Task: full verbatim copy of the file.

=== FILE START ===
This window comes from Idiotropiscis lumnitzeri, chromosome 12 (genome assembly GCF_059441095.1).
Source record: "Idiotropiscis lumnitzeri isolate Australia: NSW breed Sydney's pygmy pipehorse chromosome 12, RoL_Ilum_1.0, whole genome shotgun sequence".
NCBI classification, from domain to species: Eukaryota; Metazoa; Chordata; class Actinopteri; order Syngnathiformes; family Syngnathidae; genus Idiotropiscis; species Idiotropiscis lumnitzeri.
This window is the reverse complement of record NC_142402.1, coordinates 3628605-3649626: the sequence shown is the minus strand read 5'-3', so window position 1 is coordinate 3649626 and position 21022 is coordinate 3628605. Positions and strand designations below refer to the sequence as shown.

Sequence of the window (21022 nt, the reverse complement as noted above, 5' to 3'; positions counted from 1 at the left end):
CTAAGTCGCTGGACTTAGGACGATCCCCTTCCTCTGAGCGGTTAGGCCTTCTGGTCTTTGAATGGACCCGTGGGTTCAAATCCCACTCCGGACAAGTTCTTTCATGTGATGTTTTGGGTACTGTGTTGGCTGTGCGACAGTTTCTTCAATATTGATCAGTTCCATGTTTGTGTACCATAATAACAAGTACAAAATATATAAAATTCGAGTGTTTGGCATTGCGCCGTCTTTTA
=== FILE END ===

This window comes from Idiotropiscis lumnitzeri, chromosome 12 (genome assembly GCF_059441095.1).
Source record: "Idiotropiscis lumnitzeri isolate Australia: NSW breed Sydney's pygmy pipehorse chromosome 12, RoL_Ilum_1.0, whole genome shotgun sequence".
NCBI classification, from domain to species: Eukaryota; Metazoa; Chordata; class Actinopteri; order Syngnathiformes; family Syngnathidae; genus Idiotropiscis; species Idiotropiscis lumnitzeri.
This window is the reverse complement of record NC_142402.1, coordinates 3628605-3649626: the sequence shown is the minus strand read 5'-3', so window position 1 is coordinate 3649626 and position 21022 is coordinate 3628605. Positions and strand designations below refer to the sequence as shown.

Sequence of the window (21022 nt, the reverse complement as noted above, 5' to 3'; positions counted from 1 at the left end):
CTAAGTCGCTGGACTTAGGACGATCCCCTTCCTCTGAGCGGTTAGGCCTTCTGGTCTTTGAATGGACCCGTGGGTTCAAATCCCACTCCGGACAAGTTCTTTCATGTGATGTTTTGGGTACTGTGTTGGCTGTGCGACAGTTTCTTCAATATTGATCAGTTCCATGTTTGTGTACCATAATAACAAGTACAAAATATATAAAATTCGAGTGTTTGGCATTGCGCCGTCTTTTA